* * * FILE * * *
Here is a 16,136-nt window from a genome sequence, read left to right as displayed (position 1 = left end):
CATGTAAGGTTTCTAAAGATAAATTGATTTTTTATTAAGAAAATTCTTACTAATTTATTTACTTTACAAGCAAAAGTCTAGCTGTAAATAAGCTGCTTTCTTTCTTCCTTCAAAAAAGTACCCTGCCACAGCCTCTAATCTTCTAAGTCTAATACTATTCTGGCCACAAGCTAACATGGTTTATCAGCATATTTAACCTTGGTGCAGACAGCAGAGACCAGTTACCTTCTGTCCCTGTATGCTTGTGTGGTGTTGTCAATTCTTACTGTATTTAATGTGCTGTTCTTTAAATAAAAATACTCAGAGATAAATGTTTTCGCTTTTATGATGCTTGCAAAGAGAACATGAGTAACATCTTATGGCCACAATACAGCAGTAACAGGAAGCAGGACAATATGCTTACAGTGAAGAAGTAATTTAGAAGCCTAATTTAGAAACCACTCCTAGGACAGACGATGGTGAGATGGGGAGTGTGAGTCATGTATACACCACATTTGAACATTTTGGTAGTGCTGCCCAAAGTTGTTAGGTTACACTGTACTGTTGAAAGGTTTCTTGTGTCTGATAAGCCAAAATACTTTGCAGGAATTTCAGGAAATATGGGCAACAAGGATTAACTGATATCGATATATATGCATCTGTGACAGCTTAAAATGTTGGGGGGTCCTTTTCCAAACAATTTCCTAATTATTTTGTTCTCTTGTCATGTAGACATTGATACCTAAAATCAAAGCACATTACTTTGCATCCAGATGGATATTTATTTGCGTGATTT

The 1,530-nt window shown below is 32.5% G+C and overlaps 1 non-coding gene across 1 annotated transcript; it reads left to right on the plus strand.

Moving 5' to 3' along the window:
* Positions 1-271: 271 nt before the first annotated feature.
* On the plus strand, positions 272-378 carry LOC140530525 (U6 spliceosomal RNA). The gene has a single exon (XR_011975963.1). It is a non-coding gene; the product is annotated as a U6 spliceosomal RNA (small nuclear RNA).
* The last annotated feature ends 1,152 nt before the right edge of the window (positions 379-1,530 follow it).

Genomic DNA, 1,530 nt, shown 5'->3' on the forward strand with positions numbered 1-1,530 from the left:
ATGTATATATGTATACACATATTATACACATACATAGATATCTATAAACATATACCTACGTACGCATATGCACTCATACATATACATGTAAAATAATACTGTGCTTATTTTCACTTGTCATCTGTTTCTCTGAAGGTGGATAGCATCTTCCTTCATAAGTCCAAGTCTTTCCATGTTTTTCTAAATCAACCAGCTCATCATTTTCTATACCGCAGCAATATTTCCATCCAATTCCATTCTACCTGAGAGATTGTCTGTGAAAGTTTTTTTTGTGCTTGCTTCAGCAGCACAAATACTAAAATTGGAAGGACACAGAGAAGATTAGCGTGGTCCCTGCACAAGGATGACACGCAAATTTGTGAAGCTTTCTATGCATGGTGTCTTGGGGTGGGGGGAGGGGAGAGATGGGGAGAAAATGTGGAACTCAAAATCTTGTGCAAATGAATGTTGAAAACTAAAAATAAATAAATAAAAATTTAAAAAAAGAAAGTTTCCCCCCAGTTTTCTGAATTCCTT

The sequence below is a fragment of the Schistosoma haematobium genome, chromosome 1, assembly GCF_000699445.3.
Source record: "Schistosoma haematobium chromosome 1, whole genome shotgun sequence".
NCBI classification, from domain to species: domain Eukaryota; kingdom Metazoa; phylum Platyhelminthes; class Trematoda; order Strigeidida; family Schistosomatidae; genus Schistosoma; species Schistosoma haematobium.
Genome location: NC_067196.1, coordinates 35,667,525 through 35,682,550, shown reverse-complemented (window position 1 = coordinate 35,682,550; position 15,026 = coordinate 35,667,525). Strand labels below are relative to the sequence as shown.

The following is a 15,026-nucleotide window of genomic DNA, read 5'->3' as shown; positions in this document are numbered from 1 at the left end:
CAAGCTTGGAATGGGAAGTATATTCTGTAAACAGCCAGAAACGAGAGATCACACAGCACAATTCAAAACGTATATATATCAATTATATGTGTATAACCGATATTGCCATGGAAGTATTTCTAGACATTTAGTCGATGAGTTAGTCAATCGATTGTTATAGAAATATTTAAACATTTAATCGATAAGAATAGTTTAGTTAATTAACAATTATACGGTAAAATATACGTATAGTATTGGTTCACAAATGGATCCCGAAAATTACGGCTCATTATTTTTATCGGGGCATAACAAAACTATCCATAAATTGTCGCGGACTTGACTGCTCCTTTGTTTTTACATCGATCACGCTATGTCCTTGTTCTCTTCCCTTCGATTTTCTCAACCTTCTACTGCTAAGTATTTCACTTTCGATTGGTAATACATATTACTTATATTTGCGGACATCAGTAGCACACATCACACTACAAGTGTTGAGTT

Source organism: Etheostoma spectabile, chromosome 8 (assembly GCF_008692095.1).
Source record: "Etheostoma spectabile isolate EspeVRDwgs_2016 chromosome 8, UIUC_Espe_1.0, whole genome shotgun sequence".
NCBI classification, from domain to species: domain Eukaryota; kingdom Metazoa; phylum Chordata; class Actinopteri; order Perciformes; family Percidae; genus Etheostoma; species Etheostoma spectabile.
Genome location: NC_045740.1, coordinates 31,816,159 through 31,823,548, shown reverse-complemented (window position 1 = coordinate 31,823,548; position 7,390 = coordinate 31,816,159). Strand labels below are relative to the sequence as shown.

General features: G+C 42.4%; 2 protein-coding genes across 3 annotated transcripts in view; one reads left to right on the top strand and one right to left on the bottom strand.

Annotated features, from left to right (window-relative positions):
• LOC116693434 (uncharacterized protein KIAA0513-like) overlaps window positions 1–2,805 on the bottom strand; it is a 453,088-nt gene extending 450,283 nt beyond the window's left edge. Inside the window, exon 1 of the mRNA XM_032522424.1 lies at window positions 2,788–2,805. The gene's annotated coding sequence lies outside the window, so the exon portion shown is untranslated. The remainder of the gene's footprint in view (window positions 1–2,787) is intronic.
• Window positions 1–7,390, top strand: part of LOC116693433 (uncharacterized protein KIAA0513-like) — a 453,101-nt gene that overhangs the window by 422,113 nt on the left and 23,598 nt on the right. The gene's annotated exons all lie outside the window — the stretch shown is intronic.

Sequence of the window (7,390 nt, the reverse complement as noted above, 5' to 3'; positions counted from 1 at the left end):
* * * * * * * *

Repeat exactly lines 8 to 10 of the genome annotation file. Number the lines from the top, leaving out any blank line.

Genomic DNA, 1,530 nt, shown 5'->3' on the forward strand with positions numbered 1-1,530 from the left:
ATGTATATATGTATACACATATTATACACATACATAGATATCTATAAACATATACCTACGTACGCATATGCACTCATACATATACATGTAAAATAATACTGTGCTTATTTTCACTTGTCATCTGTTTCTCTGAAGGTGGATAGCATCTTCCTTCATAAGTCCAAGTCTTTCCATGTTTTTCTAAATCAACCAGCTCATCATTTTCTATACCGCAGCAATATTTCCATCCAATTCCATTCTACCTGAGAGATTGTCTGTGAAAGTTTTTTTTGTGCTTGCTTCAGCAGCACAAATACTAAAATTGGAAGGACACAGAGAAGATTAGCGTGGTCCCTGCACAAGGATGACACGCAAATTTGTGAAGCTTTCTATGCATGGTGTCTTGGGGTGGGGGGAGGGGAGAGATGGGGAGAAAATGTGGAACTCAAAATCTTGTGCAAATGAATGTTGAAAACTAAAAATAAATAAATAAAAATTTAAAAAAAGAAAGTTTCCCCCCAGTTTTCTGAATTCCTT

The sequence below is a fragment of the Schistosoma haematobium genome, chromosome 1, assembly GCF_000699445.3.